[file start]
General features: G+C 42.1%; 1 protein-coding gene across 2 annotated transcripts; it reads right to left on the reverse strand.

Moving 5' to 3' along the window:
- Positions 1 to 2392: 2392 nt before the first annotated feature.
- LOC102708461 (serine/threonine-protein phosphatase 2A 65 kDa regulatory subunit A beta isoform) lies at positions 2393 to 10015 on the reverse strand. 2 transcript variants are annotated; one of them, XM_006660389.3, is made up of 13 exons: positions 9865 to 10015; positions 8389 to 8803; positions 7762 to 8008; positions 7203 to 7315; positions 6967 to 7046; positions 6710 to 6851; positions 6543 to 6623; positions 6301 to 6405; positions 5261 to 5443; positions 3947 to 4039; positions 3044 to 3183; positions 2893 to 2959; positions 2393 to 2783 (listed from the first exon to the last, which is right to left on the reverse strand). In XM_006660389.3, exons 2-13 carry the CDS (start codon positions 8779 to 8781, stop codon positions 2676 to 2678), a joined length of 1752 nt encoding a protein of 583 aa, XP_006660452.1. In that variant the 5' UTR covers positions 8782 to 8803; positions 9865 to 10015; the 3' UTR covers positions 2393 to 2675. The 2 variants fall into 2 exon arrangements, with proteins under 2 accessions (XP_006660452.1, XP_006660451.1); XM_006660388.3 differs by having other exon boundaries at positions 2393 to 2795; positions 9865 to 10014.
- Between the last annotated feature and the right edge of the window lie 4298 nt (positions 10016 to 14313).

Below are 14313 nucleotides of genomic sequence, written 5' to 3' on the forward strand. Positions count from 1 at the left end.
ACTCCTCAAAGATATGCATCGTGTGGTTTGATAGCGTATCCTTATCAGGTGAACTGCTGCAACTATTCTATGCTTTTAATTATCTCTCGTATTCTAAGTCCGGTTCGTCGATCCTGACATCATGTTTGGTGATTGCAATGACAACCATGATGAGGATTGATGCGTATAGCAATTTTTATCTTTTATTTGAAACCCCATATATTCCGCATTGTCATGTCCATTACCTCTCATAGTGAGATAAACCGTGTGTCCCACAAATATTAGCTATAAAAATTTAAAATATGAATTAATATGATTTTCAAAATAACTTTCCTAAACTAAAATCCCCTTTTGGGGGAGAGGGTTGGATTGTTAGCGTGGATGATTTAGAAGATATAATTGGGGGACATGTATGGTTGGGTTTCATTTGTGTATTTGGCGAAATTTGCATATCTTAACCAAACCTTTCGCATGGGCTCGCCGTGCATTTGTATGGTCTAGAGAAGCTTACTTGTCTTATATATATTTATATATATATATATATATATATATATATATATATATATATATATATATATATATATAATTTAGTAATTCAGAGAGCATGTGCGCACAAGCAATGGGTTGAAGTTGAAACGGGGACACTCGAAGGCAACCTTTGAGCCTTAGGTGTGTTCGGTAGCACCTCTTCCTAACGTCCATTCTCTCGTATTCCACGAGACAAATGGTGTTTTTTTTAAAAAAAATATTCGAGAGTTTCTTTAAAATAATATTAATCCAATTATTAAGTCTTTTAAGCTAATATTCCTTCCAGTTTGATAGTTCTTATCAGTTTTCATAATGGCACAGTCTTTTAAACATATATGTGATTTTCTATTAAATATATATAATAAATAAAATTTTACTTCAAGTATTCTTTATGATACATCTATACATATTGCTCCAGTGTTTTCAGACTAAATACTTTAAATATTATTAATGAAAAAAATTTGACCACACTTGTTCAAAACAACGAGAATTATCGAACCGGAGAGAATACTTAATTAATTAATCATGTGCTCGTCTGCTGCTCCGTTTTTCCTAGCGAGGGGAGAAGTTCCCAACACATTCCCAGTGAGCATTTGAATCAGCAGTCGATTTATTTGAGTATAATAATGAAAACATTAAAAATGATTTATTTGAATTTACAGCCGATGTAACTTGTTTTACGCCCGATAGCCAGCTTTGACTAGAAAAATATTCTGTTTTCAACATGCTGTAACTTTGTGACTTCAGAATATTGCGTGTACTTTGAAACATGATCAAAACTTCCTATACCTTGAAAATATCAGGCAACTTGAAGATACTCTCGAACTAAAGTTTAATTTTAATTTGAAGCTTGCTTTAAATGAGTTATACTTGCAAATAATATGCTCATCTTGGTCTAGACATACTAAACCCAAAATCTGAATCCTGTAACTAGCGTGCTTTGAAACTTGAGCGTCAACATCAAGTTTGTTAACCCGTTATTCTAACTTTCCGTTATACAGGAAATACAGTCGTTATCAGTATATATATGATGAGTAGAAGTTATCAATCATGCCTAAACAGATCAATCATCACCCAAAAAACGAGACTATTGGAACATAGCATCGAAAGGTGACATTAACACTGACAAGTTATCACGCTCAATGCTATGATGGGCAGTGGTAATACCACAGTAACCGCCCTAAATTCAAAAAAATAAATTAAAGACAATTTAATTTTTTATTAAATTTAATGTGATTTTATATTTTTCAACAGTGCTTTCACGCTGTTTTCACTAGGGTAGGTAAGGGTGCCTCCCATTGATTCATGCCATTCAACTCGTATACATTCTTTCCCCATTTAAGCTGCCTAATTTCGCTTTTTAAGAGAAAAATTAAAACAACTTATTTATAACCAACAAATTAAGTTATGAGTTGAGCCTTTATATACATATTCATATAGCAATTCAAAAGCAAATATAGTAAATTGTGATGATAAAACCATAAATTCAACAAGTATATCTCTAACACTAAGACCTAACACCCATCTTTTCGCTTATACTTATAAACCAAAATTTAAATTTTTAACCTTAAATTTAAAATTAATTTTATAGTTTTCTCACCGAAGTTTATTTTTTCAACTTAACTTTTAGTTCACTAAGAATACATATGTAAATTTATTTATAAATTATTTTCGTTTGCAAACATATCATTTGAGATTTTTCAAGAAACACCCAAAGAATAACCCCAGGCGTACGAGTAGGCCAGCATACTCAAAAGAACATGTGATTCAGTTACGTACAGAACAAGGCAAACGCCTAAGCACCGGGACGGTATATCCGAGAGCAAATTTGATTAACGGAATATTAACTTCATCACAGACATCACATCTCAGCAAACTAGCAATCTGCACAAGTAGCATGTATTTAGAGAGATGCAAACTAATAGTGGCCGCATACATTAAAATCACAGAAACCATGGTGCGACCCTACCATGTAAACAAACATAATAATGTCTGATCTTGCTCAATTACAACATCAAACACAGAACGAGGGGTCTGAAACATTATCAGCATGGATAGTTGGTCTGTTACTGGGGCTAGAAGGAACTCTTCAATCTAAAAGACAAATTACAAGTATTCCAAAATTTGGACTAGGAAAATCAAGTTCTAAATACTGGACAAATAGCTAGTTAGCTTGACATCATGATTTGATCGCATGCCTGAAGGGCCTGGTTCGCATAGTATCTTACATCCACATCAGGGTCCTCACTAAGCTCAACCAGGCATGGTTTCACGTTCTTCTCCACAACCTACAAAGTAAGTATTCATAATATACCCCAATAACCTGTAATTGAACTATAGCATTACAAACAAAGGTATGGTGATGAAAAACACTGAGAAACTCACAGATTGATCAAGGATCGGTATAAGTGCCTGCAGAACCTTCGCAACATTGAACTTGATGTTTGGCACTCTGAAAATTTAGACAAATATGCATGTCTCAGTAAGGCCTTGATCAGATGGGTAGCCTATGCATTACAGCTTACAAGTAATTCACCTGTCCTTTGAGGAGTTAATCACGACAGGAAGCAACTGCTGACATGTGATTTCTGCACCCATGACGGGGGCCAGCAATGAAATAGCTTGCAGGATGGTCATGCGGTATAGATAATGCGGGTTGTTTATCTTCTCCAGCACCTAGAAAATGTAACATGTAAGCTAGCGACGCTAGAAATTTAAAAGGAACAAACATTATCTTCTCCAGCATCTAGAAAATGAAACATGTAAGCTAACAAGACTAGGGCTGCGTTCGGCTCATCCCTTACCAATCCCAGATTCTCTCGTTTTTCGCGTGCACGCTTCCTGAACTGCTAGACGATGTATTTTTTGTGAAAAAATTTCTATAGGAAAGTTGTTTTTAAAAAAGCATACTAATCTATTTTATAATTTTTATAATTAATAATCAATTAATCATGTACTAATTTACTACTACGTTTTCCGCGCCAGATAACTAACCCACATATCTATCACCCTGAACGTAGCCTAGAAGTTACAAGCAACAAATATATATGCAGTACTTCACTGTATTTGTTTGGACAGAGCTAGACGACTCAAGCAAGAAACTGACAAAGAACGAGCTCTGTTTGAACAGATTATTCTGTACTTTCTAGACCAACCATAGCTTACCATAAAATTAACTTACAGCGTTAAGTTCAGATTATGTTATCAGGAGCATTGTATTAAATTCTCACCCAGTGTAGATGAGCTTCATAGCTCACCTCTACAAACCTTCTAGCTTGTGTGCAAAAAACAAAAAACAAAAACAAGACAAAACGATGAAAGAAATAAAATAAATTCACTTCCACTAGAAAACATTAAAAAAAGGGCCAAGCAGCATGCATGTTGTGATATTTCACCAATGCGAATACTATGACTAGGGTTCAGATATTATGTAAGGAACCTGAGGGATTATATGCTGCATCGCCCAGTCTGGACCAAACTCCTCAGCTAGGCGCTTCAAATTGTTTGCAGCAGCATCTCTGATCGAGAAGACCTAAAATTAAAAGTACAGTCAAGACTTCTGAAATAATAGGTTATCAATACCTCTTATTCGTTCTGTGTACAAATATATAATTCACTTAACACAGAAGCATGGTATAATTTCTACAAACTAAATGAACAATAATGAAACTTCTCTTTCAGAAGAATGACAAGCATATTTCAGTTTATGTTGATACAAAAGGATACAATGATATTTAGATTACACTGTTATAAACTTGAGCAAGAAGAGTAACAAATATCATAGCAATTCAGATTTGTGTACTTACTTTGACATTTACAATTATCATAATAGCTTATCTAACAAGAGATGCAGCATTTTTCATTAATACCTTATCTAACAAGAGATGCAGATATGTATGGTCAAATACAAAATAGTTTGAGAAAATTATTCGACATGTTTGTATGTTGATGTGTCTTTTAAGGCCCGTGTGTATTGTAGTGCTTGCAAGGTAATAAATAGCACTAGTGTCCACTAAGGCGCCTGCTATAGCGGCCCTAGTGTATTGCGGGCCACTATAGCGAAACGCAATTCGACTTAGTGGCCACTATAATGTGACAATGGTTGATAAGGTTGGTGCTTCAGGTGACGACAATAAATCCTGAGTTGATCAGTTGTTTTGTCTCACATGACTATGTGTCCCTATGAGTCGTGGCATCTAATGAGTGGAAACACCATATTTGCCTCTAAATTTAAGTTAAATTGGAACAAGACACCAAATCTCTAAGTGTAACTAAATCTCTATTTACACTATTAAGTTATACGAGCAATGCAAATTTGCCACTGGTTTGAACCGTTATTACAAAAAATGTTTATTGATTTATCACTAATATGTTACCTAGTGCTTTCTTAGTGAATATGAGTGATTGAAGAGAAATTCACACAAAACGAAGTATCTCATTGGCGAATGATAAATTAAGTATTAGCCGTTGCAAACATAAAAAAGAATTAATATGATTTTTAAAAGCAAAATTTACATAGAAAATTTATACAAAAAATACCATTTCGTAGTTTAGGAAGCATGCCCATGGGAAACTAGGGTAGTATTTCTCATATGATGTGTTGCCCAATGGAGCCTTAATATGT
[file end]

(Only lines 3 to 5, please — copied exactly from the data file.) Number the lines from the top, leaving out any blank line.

- Positions 1 to 2392: 2392 nt before the first annotated feature.
- LOC102708461 (serine/threonine-protein phosphatase 2A 65 kDa regulatory subunit A beta isoform) lies at positions 2393 to 10015 on the reverse strand. 2 transcript variants are annotated; one of them, XM_006660389.3, is made up of 13 exons: positions 9865 to 10015; positions 8389 to 8803; positions 7762 to 8008; positions 7203 to 7315; positions 6967 to 7046; positions 6710 to 6851; positions 6543 to 6623; positions 6301 to 6405; positions 5261 to 5443; positions 3947 to 4039; positions 3044 to 3183; positions 2893 to 2959; positions 2393 to 2783 (listed from the first exon to the last, which is right to left on the reverse strand). In XM_006660389.3, exons 2-13 carry the CDS (start codon positions 8779 to 8781, stop codon positions 2676 to 2678), a joined length of 1752 nt encoding a protein of 583 aa, XP_006660452.1. In that variant the 5' UTR covers positions 8782 to 8803; positions 9865 to 10015; the 3' UTR covers positions 2393 to 2675. The 2 variants fall into 2 exon arrangements, with proteins under 2 accessions (XP_006660452.1, XP_006660451.1); XM_006660388.3 differs by having other exon boundaries at positions 2393 to 2795; positions 9865 to 10014.
- Between the last annotated feature and the right edge of the window lie 4298 nt (positions 10016 to 14313).